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Behaviours of wh-words in English speakers’ L2 Chinese wh-questions: variability at different L2 interfaces.

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Room changed to GR-06/07

Behaviours of wh-words in English speakers’ L2 Chinese wh-questions: variability at different L2 interfaces.

In recent years, many L2 studies have focused on the relationship between functional categories and their morphological/phonological realizations in L2 acquisition, and the relationship between lexical morphology and syntax or between semantics and syntax has not received much attention. In this talk, I will demonstrate that we cannot take it for granted that grammatical aspects at interface levels can be acquired by L2 learners. I will argue that the lexical morphology-syntax interface and the semantics-syntax interface can be loci of variability in L2 acquisition.

Chinese is generally treated as a “pure” wh-in-situ language in L2 research, and few people have done research in how different wh-words behave in L2 acquisition of wh-questions. In my talk, I will demonstrate that wh-nominals and wh-adverbs have different behaviours in Chinese and that movement and island effects do exist in Chinese wh-questions with wh-adverbs. I will report on an empirical study examining behaviours of different wh-words in English speakers’ L2 Chinese wh-questions.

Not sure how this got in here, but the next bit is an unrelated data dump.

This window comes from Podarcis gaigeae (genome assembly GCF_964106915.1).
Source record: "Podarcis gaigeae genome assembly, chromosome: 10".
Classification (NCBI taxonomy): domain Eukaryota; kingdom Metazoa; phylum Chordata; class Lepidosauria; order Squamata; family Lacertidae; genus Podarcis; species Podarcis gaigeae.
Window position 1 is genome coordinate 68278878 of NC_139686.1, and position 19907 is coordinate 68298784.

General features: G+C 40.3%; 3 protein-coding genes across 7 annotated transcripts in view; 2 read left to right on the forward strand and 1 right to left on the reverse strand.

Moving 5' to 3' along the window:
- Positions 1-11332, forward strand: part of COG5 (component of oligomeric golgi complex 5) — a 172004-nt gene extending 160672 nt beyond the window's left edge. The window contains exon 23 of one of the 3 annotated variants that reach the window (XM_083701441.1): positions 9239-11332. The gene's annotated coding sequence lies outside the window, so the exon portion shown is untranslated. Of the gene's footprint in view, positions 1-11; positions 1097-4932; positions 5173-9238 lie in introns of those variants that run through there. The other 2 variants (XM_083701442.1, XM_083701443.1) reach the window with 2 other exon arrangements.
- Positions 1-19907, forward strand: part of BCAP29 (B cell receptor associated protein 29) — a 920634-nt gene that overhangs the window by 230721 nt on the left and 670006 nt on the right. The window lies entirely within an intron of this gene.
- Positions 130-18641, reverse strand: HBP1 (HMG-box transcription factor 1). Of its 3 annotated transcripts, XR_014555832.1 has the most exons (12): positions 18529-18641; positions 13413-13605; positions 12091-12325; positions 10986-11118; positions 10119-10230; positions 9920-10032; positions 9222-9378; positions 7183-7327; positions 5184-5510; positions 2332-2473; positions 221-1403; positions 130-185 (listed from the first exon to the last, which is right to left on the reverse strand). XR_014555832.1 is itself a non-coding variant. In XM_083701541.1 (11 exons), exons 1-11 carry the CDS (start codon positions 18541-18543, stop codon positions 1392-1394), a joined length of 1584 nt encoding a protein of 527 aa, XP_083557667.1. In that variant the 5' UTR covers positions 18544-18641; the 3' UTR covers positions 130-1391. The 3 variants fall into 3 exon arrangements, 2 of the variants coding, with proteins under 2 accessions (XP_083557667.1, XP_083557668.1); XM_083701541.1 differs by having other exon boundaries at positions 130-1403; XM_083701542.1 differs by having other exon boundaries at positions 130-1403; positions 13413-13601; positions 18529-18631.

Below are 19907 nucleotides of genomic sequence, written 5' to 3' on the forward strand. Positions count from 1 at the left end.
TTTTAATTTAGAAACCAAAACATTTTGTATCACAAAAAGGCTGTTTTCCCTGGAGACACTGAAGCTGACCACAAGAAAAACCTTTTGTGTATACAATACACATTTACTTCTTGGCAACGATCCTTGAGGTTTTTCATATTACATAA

It is assumed that C0 in wh-questions is essentially ambiguous and unvalued with respect to specification of force and that unvalued C0 must be valued. The valuation can be carried out by merging a wh-particle into C0, as in Chinese, or by moving a wh-phrase to Spec CP, as in English. 106 English speakers of Chinese and 20 native speakers of Chinese are involved in the study, whose aims are to find out: (a) how C0 in wh-questions is valued in L2 Chinese grammars at the initial, intermediate and final stages; (b) whether the valuation of C0 by the wh-particle ne in L2 Chinese implies the wh-in-situ; (c) whether wh-adverbs in L2 Chinese, but not wh-nominals, have an operator feature which has to move to Spec CP.

Results of an acceptability judgment test indicate that C0 of wh-questions in English speakers’ L2 Chinese grammars is valued by the merging of the Chinese wh-particle ne into C0 and that there is no L1 transfer in this aspect of L2 grammars as no wh-movement is found in English speakers’ L2 Chinese. However, there is evidence that wh-words do not develop in a uniform fashion and that different wh-words behave differently at different Chinese proficiency levels. While English speakers’ L2 Chinese grammars correctly accept Chinese wh-questions with shei “who” and shenme “what” embedded in islands and reject those with weishenme “why”, there is variable operator raising in shenmeshihou “when” and nar “where” at beginner and intermediate levels. This variable raising disappears at post-intermediate and advanced levels. However, the variable operator raising is persistent in zenme(yang) “how” and it is found even at the advanced level. I will provide an account for the variability on the basis of problems at L2 lexical morphology-syntax and semantics-syntax interfaces.

This talk is part of the RCEAL Tuesday Colloquia series.

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